Based in Vancouver—with an additional location in Bothell, Washington—OncoGenex is a biopharmaceutical company committed to the development and commercialization of new cancer therapies that address treatment resistance in patients with cancer. Scott Cormack, president, CEO, and cofounder, and Martin Gleave, cofounder and principal inventor, work with a staff of 35 professionals to conduct drug trials, evaluate data, gauge patients’ unmet treatment needs, assess new products in development, and manage the manufacturing activities of the company’s cutting-edge treatments to weaken tumour resistance.
with Scott Cormack
1. What does innovation mean to OncoGenex?
Innovation is at the core of our existence. Innovation has given us the product candidates that we’re pursuing as potential new treatments for cancer.
2. Is there a technology, trend, or idea that drives OncoGenex forward?
Focusing on how tumours adapt in order to circumvent the benefits of standard anticancer therapies is paramount for OncoGenex. The many advances in molecular biology and cancer biology have driven our path.
3. Where do you hope this innovation will lead OncoGenex in the next five years?
Ideally, to make available novel treatments for cancer patients that improve their survival and quality of life.
4. How do you cultivate innovation among your workforce?
I constantly press for new solutions, to address issues and allow staff to work through the solution.
5. How can a company encourage innovation without breaking the bank?
How can a company survive without innovation? The bank will break regardless if a company does not maintain its competitive advantage.
“Our primary focus is treatment resistance in cancer,” Cormack says. “One of the challenges in cancer treatment is the fact that tumours will try to adapt to evade the effects of treatment. Tumours circumvent therapy by turning on and off genetic switches. What we do as a company is target those switches with therapeutics, with the goal of disabling a tumour’s ability to adapt, in order to make other therapies continue to work effectively.”
OncoGenex’s lead product candidate, OGX-011, also known as custirsen sodium, was designed to inhibit the production of a specific protein associated with treatment resistance in many cancers, and has completed five Phase II clinical trials for prostate, lung, and breast cancers. Presently being developed as an adjunct therapy to enhance the effectiveness of chemotherapy, OGX-011 has shown promising preclinical, phase-one, and phase-two results when added to commonly used chemotherapies in several tumour types.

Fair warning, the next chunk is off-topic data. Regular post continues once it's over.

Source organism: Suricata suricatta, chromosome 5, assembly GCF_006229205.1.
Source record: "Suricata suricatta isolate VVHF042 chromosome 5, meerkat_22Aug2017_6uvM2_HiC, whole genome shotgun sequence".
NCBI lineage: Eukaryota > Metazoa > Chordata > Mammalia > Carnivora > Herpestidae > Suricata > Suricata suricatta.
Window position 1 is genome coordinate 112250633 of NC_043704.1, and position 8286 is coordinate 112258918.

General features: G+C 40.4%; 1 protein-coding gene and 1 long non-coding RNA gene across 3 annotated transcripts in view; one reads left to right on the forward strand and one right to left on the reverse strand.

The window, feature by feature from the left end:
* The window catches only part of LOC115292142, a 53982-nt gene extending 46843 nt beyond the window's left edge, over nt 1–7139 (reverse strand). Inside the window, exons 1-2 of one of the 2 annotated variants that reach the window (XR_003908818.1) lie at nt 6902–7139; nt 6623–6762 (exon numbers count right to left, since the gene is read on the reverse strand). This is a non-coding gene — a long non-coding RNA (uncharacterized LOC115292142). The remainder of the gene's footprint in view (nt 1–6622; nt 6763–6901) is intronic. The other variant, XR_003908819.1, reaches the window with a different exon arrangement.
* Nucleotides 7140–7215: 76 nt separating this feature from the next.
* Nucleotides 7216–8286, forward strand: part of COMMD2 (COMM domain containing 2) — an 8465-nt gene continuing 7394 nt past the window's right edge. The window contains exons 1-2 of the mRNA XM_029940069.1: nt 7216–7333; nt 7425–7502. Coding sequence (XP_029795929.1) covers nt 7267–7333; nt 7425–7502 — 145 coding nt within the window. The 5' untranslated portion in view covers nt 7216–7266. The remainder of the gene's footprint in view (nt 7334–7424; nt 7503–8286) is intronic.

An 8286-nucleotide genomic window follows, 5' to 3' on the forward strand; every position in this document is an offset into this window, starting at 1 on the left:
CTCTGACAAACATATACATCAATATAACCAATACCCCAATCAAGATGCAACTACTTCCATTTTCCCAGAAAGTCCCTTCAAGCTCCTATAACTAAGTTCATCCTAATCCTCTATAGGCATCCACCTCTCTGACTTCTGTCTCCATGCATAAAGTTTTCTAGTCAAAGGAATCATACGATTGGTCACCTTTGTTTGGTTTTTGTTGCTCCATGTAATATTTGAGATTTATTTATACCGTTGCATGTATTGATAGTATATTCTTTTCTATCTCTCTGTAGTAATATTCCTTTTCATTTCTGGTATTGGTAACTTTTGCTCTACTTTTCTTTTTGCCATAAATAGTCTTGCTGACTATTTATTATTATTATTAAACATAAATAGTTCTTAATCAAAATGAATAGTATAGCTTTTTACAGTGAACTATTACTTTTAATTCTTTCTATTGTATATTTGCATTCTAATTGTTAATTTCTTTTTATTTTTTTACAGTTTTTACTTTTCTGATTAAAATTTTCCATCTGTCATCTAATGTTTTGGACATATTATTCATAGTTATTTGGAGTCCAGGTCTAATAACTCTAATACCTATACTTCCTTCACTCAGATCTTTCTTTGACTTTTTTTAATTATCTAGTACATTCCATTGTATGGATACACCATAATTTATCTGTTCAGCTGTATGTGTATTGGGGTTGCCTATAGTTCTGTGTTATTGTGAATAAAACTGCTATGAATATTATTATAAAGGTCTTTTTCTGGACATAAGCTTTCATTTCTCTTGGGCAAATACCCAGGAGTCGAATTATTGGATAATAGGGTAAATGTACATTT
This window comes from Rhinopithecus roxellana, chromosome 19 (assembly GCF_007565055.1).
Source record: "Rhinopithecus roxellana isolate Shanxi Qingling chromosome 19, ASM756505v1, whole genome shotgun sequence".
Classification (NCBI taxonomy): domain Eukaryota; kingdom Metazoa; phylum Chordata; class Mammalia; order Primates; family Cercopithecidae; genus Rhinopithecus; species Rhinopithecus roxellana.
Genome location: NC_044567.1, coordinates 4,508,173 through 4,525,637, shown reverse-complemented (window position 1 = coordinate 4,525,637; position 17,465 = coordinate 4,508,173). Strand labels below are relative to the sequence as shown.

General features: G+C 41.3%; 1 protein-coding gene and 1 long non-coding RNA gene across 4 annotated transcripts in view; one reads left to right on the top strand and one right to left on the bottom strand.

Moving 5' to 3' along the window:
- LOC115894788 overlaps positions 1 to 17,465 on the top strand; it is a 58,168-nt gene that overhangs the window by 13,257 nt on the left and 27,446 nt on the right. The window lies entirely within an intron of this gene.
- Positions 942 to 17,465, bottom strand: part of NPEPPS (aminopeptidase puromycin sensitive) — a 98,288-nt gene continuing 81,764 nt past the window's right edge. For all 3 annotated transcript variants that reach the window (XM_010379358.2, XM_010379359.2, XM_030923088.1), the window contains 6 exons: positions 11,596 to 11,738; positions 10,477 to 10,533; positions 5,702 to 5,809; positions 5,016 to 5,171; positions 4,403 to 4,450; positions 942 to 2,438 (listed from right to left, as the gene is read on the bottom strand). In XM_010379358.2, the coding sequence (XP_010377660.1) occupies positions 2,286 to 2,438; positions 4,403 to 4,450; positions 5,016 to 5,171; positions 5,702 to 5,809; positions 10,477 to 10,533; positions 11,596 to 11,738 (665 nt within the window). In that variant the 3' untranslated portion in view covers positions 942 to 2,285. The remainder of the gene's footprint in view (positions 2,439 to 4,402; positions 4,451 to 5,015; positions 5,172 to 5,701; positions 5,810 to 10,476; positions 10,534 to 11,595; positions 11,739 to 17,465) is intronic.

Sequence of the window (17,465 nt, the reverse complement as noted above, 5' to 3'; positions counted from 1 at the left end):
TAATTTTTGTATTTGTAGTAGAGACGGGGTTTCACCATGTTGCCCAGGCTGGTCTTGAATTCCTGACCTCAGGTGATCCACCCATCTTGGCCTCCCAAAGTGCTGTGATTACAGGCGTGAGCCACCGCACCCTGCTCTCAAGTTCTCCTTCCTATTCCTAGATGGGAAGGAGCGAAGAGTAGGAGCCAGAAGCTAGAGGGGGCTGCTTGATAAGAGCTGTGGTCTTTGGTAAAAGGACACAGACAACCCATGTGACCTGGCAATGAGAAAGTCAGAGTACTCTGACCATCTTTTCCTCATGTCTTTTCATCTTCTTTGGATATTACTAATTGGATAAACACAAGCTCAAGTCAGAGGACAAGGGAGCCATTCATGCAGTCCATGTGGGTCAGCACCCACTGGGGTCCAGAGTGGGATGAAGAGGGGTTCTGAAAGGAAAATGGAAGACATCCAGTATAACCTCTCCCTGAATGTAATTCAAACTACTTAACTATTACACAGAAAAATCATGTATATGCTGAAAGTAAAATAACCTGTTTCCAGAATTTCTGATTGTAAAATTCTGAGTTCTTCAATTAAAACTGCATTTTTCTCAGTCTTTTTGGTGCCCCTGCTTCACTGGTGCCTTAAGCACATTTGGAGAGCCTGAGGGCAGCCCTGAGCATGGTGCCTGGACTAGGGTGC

“OGX-011 is designed to inhibit the production of clusterin, a protein that is associated with treatment resistance in a number of solid tumours, including prostate, breast, nonsmall cell lung, ovarian, and others,” Cormack says. “Clusterin is overproduced by tumour cells, which conveys broad resistance to many standard anticancer therapies, including chemotherapy, radiation therapy, and other treatment modalities. By decreasing clusterin, we believe we can reduce a tumour’s ability to adapt.”
This is a huge leap for the industry, which has developed therapies but can’t accommodate for an adapting tumour.
“Generally, the industry has made inroads on certain kinds of cancer, but for many—including lung, prostate, and breast cancer—patients still die from their diseases because they run out of treatment options,” Cormack says. “That’s what our product candidates are about: finding a way to delay or prevent tumours from adapting.”
Cormack oversees the strategic direction of the company. With a team of dedicated professionals with deep experience in drug development, marketing, and manufacturing, Cormack decides on which product candidates to advance, which indications to pursue, how to finance development activities, and how to prioritize these activities. With a bachelor’s degree in science from the University of Alberta and 25 years in the industry, Cormack has demonstrated the patience needed to persevere through the many aspects of drug development that take years to complete.
“It’s not an instant-gratification industry—you can’t look to tomorrow for success,” Cormack says. “Developing novel therapies for cancer takes a long time. But when you see data for the first time, everything you’ve been working for comes into sharp focus. Working to develop new therapies for cancer—and potentially make a difference in the lives of so many people—is a comforting thing. There’s a lot of passion behind what we hope to do for humankind.”